Mar 18, 2010

California Proposition 14: Rights of People vs. Rights of Parties - The Next American Revolution attorney Harry Kresky's piece today on HuffPo Words Matter: Voters to Get Fair Wording of California Open Primary Initiative is a gem. Read it, and re-read it, and then read it to your friends!
The assertion of such a right by the parties raises a fundamental question about the nature of our democracy. Does it rest on the rights of voters or on the rights of parties? On one level the answer is simple. The Constitution makes no mention of political parties. The Bill of Rights speaks of the "rights of the people," not of the parties. After all, it is the people who organize the parties, so how could the rights of the parties they organize trump theirs?
We face a challenge every day in this country -- move forward, or stay here? And "stay here" increasingly means going backwards.

In the very early days of our American revolution,  soon after the independent forces won, George Washington warned us about the "baneful effects of party".  In that spirit, let's continue the struggle.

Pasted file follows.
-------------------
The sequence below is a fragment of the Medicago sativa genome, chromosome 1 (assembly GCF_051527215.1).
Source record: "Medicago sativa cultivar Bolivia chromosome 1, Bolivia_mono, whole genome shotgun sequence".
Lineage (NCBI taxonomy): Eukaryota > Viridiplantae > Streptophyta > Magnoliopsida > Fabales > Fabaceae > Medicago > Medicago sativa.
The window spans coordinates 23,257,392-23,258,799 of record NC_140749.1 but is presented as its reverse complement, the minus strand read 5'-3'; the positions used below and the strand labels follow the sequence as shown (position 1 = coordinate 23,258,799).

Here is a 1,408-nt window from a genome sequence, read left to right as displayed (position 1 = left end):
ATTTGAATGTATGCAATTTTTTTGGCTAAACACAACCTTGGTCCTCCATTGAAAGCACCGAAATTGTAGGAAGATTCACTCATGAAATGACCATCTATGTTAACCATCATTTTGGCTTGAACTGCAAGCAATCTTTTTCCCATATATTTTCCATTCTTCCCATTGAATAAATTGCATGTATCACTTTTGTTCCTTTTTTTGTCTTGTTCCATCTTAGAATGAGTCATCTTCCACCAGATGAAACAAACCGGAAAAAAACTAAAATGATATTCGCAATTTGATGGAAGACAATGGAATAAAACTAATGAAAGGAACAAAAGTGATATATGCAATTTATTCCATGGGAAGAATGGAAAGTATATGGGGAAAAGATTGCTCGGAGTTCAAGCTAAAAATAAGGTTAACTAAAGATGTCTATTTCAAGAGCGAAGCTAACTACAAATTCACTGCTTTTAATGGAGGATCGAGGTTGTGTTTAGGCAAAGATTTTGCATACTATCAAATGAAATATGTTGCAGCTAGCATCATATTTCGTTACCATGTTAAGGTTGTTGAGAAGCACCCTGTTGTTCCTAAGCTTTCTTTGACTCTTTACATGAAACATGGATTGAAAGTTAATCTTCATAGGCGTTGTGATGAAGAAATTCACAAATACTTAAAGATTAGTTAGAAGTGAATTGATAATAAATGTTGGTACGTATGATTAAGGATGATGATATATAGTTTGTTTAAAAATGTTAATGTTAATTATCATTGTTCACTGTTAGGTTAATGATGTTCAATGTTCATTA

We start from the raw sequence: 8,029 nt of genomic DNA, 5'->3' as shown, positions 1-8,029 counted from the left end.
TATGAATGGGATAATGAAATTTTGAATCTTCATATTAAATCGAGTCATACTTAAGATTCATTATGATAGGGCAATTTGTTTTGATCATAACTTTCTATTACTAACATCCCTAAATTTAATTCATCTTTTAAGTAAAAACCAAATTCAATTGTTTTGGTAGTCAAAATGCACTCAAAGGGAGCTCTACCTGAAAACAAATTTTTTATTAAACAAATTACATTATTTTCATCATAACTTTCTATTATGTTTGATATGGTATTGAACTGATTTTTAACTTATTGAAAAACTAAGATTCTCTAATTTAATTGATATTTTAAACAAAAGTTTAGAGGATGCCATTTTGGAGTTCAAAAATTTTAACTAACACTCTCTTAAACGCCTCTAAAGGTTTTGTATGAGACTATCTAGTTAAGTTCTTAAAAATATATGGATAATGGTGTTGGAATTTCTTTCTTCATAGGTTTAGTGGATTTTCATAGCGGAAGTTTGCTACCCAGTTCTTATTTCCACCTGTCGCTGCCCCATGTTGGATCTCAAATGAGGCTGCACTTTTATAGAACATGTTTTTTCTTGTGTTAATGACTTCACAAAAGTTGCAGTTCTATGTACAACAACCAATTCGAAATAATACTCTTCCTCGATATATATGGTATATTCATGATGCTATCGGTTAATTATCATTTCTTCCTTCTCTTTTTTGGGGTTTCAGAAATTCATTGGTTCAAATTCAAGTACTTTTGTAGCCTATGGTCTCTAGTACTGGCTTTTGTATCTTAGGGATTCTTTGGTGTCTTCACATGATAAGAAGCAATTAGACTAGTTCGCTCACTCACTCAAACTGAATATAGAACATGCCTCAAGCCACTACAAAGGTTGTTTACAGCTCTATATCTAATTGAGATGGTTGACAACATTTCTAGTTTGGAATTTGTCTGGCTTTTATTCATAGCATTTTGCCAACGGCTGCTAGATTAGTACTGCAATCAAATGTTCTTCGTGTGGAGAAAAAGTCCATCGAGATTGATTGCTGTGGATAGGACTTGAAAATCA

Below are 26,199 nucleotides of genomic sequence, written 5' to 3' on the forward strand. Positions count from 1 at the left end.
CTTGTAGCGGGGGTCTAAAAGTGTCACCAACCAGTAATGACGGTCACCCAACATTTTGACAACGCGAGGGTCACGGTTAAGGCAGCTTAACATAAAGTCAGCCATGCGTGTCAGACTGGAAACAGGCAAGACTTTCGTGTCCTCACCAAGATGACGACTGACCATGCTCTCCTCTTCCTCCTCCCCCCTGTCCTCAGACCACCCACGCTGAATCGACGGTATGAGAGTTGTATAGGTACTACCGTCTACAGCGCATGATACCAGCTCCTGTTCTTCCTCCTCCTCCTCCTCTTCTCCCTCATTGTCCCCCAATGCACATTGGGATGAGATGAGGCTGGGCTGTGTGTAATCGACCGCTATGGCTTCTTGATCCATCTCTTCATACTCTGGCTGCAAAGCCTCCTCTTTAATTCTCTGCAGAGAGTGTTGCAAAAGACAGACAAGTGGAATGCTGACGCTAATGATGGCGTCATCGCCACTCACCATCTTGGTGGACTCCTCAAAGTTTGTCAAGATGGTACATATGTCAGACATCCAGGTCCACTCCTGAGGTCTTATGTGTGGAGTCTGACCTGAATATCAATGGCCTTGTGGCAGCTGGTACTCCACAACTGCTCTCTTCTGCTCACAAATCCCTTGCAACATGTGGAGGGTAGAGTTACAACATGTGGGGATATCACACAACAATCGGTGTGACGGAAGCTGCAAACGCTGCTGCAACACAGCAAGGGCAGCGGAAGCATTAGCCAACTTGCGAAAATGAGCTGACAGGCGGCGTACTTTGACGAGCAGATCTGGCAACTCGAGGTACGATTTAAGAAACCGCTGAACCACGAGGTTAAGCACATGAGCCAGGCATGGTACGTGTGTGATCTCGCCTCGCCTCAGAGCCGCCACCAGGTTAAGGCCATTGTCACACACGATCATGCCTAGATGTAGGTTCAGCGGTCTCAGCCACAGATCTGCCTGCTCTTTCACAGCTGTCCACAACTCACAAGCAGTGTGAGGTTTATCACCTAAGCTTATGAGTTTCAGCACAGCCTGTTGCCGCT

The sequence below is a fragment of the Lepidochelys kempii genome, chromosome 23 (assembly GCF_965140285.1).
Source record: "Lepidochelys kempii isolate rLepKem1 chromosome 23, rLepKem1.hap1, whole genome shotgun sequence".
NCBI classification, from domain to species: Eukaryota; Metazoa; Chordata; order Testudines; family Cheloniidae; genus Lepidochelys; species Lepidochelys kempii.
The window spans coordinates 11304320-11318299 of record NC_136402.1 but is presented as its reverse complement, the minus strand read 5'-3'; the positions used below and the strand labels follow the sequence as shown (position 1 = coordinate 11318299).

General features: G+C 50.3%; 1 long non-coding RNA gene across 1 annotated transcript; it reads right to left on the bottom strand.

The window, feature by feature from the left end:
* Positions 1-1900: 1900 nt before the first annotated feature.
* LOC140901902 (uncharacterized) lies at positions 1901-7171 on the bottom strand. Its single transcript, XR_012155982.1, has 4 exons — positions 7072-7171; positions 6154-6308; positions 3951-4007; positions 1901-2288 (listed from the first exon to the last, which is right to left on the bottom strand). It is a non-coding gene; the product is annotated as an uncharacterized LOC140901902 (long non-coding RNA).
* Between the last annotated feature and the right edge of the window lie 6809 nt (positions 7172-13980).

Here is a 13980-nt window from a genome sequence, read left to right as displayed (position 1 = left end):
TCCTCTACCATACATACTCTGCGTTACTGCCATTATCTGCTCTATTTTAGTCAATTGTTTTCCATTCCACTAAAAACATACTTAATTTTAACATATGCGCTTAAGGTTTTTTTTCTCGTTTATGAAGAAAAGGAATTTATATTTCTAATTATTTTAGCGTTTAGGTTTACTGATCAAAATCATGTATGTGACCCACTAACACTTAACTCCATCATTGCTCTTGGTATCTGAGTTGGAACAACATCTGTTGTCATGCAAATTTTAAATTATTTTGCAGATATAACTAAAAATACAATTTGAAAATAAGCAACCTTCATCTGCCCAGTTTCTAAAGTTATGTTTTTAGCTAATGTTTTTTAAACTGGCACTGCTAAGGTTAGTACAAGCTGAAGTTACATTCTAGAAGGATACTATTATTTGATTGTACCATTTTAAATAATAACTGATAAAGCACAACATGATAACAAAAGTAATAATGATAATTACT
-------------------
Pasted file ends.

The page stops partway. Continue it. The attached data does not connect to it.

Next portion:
1 comment:

Anonymous said...

Harry didn't seem to know that the California Constitution now guarantees qualified political parties the right to have the person who got the most votes in their primary, be on the November ballot.

He seems to have thought the reference to a constitutional right of parties was a reference to the US Constitution.

Prop. 14 removes that constitutional right for parties from the state constitution, yet the voters aren't being told that. This comment is by Richard Winger, but the system won't let me post as anything but anonymous.